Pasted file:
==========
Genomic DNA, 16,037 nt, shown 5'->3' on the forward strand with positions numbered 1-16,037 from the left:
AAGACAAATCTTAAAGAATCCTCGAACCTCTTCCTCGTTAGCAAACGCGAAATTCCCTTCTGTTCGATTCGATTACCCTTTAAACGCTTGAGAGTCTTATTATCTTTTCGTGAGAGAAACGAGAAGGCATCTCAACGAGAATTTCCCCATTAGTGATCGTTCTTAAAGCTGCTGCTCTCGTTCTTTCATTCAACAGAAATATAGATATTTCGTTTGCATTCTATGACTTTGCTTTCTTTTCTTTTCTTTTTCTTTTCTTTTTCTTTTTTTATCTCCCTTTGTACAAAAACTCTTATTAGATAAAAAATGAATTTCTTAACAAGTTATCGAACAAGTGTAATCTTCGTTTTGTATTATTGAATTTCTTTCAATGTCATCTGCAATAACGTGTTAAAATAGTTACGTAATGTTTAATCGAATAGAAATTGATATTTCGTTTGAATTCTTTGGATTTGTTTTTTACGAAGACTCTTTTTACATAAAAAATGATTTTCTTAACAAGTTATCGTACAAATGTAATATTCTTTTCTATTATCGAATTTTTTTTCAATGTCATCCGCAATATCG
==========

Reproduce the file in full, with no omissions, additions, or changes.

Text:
Genomic DNA, 16,037 nt, shown 5'->3' on the forward strand with positions numbered 1-16,037 from the left:
AAGACAAATCTTAAAGAATCCTCGAACCTCTTCCTCGTTAGCAAACGCGAAATTCCCTTCTGTTCGATTCGATTACCCTTTAAACGCTTGAGAGTCTTATTATCTTTTCGTGAGAGAAACGAGAAGGCATCTCAACGAGAATTTCCCCATTAGTGATCGTTCTTAAAGCTGCTGCTCTCGTTCTTTCATTCAACAGAAATATAGATATTTCGTTTGCATTCTATGACTTTGCTTTCTTTTCTTTTCTTTTTCTTTTCTTTTTCTTTTTTTATCTCCCTTTGTACAAAAACTCTTATTAGATAAAAAATGAATTTCTTAACAAGTTATCGAACAAGTGTAATCTTCGTTTTGTATTATTGAATTTCTTTCAATGTCATCTGCAATAACGTGTTAAAATAGTTACGTAATGTTTAATCGAATAGAAATTGATATTTCGTTTGAATTCTTTGGATTTGTTTTTTACGAAGACTCTTTTTACATAAAAAATGATTTTCTTAACAAGTTATCGTACAAATGTAATATTCTTTTCTATTATCGAATTTTTTTTCAATGTCATCCGCAATATCG